Thermal Storage Tank, part 1  6

Solar heat

Solar heat

For our zero-energy building we are using the sun to provide ALL of the heat we will need throughout the winter. After months of discussion, engineering models of heat requirements, heat losses, heat storage and solar heat generation… the team came up with a system. There are three major ingredients:

  • Solar collector
  • Thermal storage tank
  • Super insulated house

The Solar Collector generates the heat from the sun; the Thermal Storage Tank holds the heat for when it is needed; and the well-insulated house uses only the heat it needs.

Today we began the construction of the thermal storage tank.

The company providing the technology for the tank is TSS, Thermal Storage Solutions. Today they are still building these storage tanks to custom sizes on site. In the future they will have pre-fabricated tanks that just need to be hooked up after placing them in the ground. It is more interesting to see what is in one of these storage tanks, so its great that they have to build it up while we keep the cameras rolling.

Below is a set of pictures from the stationary webcam for today’s progress. It should be finished tomorrow and I will do a drawing of the layers to point out various elements.

Sand used to level/flatten ground

Sand used to level/flatten ground

Foamboard floor and walls

Foamboard floor and walls

Spray foam to hold it together

Spray foam to hold it together

More walls/floors

More walls/floors

more foam

more foam

finished walls and floor

finshed walls and floor

Water tight liner

Water tight liner

Finished liner

Finished liner

Base layer of stones

Base layer of stones

Temperature sensor tubing

Temperature sensor tubing

More rocks and sand

More rocks and sand

6 Comments

Dick Roth says:

My wife and I are doing a similar thing in Utah. We are collecting heat all summer to heat the house and melt the snow on our driveway in the winter. We used 2 prefab concrete tanks, insulated with foam all around. We filled them with sand. I wanted to use another storage medium – oil, water, etc – but it was a retrofit and not practical. We are charging the storage for the first time as I write. We are also using 400 gallons of water as storage in the house. Keep in touch if you want to trade results.


kimquirk says:

Sounds great, Dick! Thanks for your note.

I asked around quite a bit about the medium – water, oil, some special chemical mix – and so far the answer has been that water is the best medium. The tank we just built has a lot of sand and some stones, but its the water in the tank that is the key to storing BTUs. I don’t have much background in this so I am interested in learning more and looking out for a better medium.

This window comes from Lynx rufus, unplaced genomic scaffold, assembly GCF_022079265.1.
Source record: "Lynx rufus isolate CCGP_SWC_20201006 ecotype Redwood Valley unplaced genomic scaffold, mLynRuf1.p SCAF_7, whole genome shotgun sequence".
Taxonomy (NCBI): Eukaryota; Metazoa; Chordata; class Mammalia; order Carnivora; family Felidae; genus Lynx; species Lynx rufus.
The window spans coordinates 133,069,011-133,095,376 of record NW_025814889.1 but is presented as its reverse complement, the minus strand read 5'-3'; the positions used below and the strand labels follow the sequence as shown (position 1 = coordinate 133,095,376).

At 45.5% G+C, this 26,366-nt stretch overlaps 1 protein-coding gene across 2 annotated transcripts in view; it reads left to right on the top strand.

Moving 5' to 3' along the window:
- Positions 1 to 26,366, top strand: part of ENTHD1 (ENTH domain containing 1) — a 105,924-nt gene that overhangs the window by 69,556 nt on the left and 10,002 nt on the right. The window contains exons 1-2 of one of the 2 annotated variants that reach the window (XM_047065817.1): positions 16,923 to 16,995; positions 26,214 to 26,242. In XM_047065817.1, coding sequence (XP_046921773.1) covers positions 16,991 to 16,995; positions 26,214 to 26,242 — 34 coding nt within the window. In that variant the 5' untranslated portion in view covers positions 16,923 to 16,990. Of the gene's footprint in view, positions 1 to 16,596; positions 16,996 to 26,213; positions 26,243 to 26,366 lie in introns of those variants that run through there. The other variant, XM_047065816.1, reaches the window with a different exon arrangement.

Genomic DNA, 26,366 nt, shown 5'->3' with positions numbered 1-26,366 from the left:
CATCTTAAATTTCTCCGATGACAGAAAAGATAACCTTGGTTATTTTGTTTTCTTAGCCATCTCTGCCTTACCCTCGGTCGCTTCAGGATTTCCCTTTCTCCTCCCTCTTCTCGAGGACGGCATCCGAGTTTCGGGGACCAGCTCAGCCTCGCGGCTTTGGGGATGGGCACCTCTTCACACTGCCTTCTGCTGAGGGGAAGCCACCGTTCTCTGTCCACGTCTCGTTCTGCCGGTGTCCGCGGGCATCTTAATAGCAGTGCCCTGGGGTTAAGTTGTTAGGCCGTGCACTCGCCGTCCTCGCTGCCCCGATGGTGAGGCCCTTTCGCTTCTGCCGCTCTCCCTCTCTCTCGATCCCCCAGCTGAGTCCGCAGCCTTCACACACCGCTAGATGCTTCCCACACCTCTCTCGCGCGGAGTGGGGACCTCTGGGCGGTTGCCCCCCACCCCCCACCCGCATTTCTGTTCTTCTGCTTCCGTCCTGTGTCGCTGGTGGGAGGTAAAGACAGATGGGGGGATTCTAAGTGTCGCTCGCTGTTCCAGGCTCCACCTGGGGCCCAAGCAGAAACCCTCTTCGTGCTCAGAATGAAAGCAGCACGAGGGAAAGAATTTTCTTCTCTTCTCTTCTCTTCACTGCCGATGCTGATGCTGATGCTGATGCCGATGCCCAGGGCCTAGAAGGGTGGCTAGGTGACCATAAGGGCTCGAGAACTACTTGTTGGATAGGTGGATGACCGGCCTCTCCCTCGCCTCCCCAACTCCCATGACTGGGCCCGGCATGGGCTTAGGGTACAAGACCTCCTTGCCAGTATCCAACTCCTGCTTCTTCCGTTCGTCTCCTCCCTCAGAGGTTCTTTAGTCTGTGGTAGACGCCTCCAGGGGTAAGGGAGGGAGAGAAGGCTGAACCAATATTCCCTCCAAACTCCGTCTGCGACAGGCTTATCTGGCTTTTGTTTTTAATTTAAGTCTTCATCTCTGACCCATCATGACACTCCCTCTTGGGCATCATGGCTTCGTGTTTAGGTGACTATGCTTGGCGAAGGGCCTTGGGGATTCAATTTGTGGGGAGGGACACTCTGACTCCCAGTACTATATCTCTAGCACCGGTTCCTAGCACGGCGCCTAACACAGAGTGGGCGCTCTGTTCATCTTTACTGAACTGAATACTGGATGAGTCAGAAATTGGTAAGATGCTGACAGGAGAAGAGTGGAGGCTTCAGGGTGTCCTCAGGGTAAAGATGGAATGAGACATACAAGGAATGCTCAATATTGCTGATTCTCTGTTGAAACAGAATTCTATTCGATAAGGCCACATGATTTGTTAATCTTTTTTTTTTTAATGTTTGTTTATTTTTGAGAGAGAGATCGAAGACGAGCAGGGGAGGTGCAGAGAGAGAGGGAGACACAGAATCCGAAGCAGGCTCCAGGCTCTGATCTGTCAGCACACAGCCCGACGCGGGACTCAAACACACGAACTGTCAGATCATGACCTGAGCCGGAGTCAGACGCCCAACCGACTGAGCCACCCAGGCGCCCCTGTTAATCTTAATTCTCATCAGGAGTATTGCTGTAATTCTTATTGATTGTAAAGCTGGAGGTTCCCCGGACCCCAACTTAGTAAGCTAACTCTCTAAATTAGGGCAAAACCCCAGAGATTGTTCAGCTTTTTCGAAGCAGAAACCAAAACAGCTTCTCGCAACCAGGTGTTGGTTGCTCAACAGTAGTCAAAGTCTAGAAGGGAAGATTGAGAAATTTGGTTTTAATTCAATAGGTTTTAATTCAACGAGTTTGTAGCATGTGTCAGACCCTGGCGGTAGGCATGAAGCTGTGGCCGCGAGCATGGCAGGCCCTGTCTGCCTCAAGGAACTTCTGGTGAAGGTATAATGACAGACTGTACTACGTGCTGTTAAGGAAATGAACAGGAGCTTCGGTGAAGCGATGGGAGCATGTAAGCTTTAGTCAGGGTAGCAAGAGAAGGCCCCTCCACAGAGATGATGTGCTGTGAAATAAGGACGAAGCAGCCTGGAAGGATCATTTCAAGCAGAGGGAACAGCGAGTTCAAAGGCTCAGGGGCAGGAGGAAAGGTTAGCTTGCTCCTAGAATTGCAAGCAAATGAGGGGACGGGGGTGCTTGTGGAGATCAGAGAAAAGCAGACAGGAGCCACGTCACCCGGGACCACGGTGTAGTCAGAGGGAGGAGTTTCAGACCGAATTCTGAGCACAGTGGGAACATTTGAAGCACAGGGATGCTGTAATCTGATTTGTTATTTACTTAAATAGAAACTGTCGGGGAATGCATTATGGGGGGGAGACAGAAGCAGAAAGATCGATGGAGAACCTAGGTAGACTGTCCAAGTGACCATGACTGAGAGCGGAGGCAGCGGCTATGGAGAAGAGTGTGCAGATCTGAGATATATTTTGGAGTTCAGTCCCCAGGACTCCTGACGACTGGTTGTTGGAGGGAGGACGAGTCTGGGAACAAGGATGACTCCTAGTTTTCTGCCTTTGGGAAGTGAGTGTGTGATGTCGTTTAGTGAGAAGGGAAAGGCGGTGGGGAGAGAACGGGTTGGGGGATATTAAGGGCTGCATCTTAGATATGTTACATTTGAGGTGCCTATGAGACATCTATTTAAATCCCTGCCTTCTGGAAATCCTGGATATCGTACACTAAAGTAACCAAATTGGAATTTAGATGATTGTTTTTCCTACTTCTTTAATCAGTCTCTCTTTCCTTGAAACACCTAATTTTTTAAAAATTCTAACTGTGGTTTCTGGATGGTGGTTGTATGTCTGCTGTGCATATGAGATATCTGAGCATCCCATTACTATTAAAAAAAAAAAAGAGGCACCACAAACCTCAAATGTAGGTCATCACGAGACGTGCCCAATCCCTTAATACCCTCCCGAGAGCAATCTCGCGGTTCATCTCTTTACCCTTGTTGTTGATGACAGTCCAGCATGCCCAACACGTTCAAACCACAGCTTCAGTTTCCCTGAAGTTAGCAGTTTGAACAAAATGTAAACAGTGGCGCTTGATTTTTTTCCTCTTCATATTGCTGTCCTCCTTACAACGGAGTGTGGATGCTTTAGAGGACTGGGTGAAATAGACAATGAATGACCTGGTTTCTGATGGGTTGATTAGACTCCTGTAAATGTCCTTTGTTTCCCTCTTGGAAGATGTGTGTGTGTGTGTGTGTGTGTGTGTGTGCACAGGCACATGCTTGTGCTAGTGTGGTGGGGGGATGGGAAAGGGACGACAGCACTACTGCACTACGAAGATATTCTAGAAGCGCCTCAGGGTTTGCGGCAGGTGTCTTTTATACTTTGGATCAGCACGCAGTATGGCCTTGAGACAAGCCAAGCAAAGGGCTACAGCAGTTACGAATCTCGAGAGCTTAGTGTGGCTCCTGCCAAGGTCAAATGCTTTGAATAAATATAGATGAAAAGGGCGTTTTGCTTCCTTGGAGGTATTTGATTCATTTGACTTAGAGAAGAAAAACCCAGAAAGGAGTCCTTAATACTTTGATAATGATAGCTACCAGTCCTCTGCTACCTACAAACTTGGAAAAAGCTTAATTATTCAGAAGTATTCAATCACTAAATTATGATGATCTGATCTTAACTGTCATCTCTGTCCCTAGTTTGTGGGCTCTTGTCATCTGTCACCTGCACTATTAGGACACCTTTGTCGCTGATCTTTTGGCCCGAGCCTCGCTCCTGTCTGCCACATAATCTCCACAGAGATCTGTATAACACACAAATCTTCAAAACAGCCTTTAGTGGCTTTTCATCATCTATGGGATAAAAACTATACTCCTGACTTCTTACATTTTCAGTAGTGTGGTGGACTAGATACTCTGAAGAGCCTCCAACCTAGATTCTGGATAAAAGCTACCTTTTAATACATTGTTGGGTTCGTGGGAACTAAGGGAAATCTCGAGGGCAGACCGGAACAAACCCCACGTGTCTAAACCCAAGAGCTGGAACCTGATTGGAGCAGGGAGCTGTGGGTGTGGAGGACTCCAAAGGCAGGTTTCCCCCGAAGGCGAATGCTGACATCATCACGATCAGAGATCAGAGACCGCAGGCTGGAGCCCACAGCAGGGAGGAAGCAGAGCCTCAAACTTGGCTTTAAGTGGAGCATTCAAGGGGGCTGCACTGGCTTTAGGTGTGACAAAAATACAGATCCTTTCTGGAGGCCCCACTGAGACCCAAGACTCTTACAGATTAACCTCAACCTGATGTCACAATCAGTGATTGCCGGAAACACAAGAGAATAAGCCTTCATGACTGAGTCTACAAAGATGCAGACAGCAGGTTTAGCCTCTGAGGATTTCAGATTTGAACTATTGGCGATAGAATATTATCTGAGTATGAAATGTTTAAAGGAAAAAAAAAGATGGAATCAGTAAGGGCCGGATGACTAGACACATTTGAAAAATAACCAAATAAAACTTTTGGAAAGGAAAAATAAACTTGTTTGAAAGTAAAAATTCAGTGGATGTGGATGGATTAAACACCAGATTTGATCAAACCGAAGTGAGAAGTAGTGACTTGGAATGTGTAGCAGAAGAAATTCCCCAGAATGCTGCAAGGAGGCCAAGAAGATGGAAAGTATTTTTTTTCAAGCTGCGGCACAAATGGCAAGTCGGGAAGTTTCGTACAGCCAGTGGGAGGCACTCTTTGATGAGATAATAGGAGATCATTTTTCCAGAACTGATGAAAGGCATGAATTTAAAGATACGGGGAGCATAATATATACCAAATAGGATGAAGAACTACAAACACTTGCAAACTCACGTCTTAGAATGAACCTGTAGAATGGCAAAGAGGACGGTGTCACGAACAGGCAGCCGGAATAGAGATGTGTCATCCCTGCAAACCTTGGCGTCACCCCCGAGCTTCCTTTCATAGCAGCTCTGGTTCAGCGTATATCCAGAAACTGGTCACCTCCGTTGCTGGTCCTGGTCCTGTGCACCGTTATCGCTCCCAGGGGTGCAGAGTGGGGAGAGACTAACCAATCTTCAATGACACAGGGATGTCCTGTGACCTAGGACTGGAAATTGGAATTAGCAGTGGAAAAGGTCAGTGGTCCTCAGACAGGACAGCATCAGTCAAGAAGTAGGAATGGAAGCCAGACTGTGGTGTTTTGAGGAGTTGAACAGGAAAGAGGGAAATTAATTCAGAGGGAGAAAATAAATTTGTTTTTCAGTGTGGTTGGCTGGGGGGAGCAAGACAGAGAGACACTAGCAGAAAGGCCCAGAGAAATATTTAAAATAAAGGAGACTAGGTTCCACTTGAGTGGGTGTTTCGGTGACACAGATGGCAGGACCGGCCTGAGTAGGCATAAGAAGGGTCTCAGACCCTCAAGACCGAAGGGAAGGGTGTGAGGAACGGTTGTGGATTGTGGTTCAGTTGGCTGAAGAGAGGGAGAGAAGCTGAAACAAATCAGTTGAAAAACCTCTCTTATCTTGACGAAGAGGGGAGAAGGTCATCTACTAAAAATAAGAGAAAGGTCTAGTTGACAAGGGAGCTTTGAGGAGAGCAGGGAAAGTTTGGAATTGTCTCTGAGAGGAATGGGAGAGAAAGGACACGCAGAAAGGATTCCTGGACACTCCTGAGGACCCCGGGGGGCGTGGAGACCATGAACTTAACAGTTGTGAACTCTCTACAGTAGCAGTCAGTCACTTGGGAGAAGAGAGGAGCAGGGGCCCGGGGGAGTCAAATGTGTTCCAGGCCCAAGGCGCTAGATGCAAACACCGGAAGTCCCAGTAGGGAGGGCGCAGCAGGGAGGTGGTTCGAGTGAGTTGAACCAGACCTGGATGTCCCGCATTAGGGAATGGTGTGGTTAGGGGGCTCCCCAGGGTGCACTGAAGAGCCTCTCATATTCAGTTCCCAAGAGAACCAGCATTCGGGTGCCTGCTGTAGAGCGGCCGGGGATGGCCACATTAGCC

Does your tank just have sand? Or is it sand and water? What is the size of your prefab tanks. Maybe you can do your own comparison with your prefab tanks and your water tank. Are you heating these both with solar panels? What kind? I will be using 4 sets of Sunda evacuated tubes — Seido 5-16. Do you have any pictures?

Thanks,
Kim


Dick Roth says:

Kim –
Short explanation – I’m in the utility grade concentrated solar business in Hawaii. My wife is overseeing the Utah remodel. She has some pictures, it will take a while but I’ll get them to you. I don’t remember the size of the tanks, but I’ll find out. We are using evacuated tubes, but I don’t know what kind. I’ll find out.

Long explanation – Storage is one of the keys to utility sized CSP, so that got me started with the Utah project. I wish we had done this when we first started on the house 15 years ago because I would have put the tanks in an accessible place and filled them with water, as I agree that it is the best medium, except for some commercial grade media like thermal oil or salt.

We settled on sand as the best available medium, though our initial calculations tell us we probably won’t collect enough heat to carry us through a winter. Thus the indoor water tanks. Best to do this when you are building the house, rather than when remodeling. We had to bury the tanks under our steeply sloping driveway. The sand allowed us to put the tanks on an angle. We would have had to go way too deep to put level tanks full of water in, and then the issue of access for cleaning etc would have been a major challenge. So we settled for something we could use as a data gathering tool for the next guy.

If you want to, drop me an email at dickroth@gmail.com. I’ll answer you from a different address.

Dick


Mike Secules says:

Do you know what the thermal conductivity is of the spray-on foam you used in the storage tank?


kimquirk says:

We used 13″ of closed cell foam which should provide close to R100 insulation. Thanks for your comments.
Kim


louisville plumber says:

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